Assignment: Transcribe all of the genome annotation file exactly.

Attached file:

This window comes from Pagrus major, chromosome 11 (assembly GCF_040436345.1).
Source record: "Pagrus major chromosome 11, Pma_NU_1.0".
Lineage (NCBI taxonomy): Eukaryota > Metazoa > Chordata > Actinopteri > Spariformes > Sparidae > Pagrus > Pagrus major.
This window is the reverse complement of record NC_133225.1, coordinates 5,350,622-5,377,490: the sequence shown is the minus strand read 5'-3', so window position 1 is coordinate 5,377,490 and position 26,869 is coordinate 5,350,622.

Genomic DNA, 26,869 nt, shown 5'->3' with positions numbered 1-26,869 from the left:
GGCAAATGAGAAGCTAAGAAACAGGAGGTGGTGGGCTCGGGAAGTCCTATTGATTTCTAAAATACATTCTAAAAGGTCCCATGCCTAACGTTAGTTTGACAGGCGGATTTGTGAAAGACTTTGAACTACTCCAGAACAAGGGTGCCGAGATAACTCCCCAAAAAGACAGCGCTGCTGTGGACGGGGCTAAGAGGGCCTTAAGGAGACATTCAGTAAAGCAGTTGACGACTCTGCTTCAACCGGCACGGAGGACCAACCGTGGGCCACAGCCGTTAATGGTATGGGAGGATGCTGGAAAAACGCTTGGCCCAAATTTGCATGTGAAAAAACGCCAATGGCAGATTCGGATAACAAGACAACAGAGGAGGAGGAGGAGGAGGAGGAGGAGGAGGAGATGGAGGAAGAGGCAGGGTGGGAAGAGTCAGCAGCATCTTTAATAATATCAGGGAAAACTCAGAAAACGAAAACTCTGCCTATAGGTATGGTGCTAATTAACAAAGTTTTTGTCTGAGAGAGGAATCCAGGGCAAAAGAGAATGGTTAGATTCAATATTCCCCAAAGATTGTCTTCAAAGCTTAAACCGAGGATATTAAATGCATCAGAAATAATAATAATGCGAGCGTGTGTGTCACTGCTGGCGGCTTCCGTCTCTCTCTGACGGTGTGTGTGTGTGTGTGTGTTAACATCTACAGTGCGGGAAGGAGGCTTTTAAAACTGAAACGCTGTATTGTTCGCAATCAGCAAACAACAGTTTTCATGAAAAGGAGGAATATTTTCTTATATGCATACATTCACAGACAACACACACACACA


This window comes from Pagrus major, chromosome 11 (assembly GCF_040436345.1).
Source record: "Pagrus major chromosome 11, Pma_NU_1.0".
Lineage (NCBI taxonomy): Eukaryota > Metazoa > Chordata > Actinopteri > Spariformes > Sparidae > Pagrus > Pagrus major.
This window is the reverse complement of record NC_133225.1, coordinates 5,350,622-5,377,490: the sequence shown is the minus strand read 5'-3', so window position 1 is coordinate 5,377,490 and position 26,869 is coordinate 5,350,622.

Genomic DNA, 26,869 nt, shown 5'->3' with positions numbered 1-26,869 from the left:
GGCAAATGAGAAGCTAAGAAACAGGAGGTGGTGGGCTCGGGAAGTCCTATTGATTTCTAAAATACATTCTAAAAGGTCCCATGCCTAACGTTAGTTTGACAGGCGGATTTGTGAAAGACTTTGAACTACTCCAGAACAAGGGTGCCGAGATAACTCCCCAAAAAGACAGCGCTGCTGTGGACGGGGCTAAGAGGGCCTTAAGGAGACATTCAGTAAAGCAGTTGACGACTCTGCTTCAACCGGCACGGAGGACCAACCGTGGGCCACAGCCGTTAATGGTATGGGAGGATGCTGGAAAAACGCTTGGCCCAAATTTGCATGTGAAAAAACGCCAATGGCAGATTCGGATAACAAGACAACAGAGGAGGAGGAGGAGGAGGAGGAGGAGGAGGAGATGGAGGAAGAGGCAGGGTGGGAAGAGTCAGCAGCATCTTTAATAATATCAGGGAAAACTCAGAAAACGAAAACTCTGCCTATAGGTATGGTGCTAATTAACAAAGTTTTTGTCTGAGAGAGGAATCCAGGGCAAAAGAGAATGGTTAGATTCAATATTCCCCAAAGATTGTCTTCAAAGCTTAAACCGAGGATATTAAATGCATCAGAAATAATAATAATGCGAGCGTGTGTGTCACTGCTGGCGGCTTCCGTCTCTCTCTGACGGTGTGTGTGTGTGTGTGTGTTAACATCTACAGTGCGGGAAGGAGGCTTTTAAAACTGAAACGCTGTATTGTTCGCAATCAGCAAACAACAGTTTTCATGAAAAGGAGGAATATTTTCTTATATGCATACATTCACAGACAACACACACACACA